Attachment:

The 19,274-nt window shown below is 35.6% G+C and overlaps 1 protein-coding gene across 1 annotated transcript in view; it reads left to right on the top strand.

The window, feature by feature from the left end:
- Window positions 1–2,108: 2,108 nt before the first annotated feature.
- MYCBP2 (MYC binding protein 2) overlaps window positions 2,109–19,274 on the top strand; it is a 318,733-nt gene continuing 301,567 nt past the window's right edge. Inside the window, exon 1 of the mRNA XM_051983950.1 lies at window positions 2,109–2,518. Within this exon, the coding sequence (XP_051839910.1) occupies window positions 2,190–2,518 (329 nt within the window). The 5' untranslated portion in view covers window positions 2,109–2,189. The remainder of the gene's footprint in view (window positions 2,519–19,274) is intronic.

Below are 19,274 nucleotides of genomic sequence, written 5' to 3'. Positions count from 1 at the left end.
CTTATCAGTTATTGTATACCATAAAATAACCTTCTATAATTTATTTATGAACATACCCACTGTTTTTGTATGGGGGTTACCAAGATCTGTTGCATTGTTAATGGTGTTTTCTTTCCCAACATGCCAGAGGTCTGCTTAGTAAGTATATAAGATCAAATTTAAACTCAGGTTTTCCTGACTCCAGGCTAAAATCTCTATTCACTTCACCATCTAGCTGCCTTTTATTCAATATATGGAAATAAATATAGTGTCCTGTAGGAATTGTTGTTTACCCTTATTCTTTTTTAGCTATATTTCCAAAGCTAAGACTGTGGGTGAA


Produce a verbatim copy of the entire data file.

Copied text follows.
The 19,274-nt window shown below is 35.6% G+C and overlaps 1 protein-coding gene across 1 annotated transcript in view; it reads left to right on the top strand.

The window, feature by feature from the left end:
- Window positions 1–2,108: 2,108 nt before the first annotated feature.
- MYCBP2 (MYC binding protein 2) overlaps window positions 2,109–19,274 on the top strand; it is a 318,733-nt gene continuing 301,567 nt past the window's right edge. Inside the window, exon 1 of the mRNA XM_051983950.1 lies at window positions 2,109–2,518. Within this exon, the coding sequence (XP_051839910.1) occupies window positions 2,190–2,518 (329 nt within the window). The 5' untranslated portion in view covers window positions 2,109–2,189. The remainder of the gene's footprint in view (window positions 2,519–19,274) is intronic.

Below are 19,274 nucleotides of genomic sequence, written 5' to 3'. Positions count from 1 at the left end.
CTTATCAGTTATTGTATACCATAAAATAACCTTCTATAATTTATTTATGAACATACCCACTGTTTTTGTATGGGGGTTACCAAGATCTGTTGCATTGTTAATGGTGTTTTCTTTCCCAACATGCCAGAGGTCTGCTTAGTAAGTATATAAGATCAAATTTAAACTCAGGTTTTCCTGACTCCAGGCTAAAATCTCTATTCACTTCACCATCTAGCTGCCTTTTATTCAATATATGGAAATAAATATAGTGTCCTGTAGGAATTGTTGTTTACCCTTATTCTTTTTTAGCTATATTTCCAAAGCTAAGACTGTGGGTGAA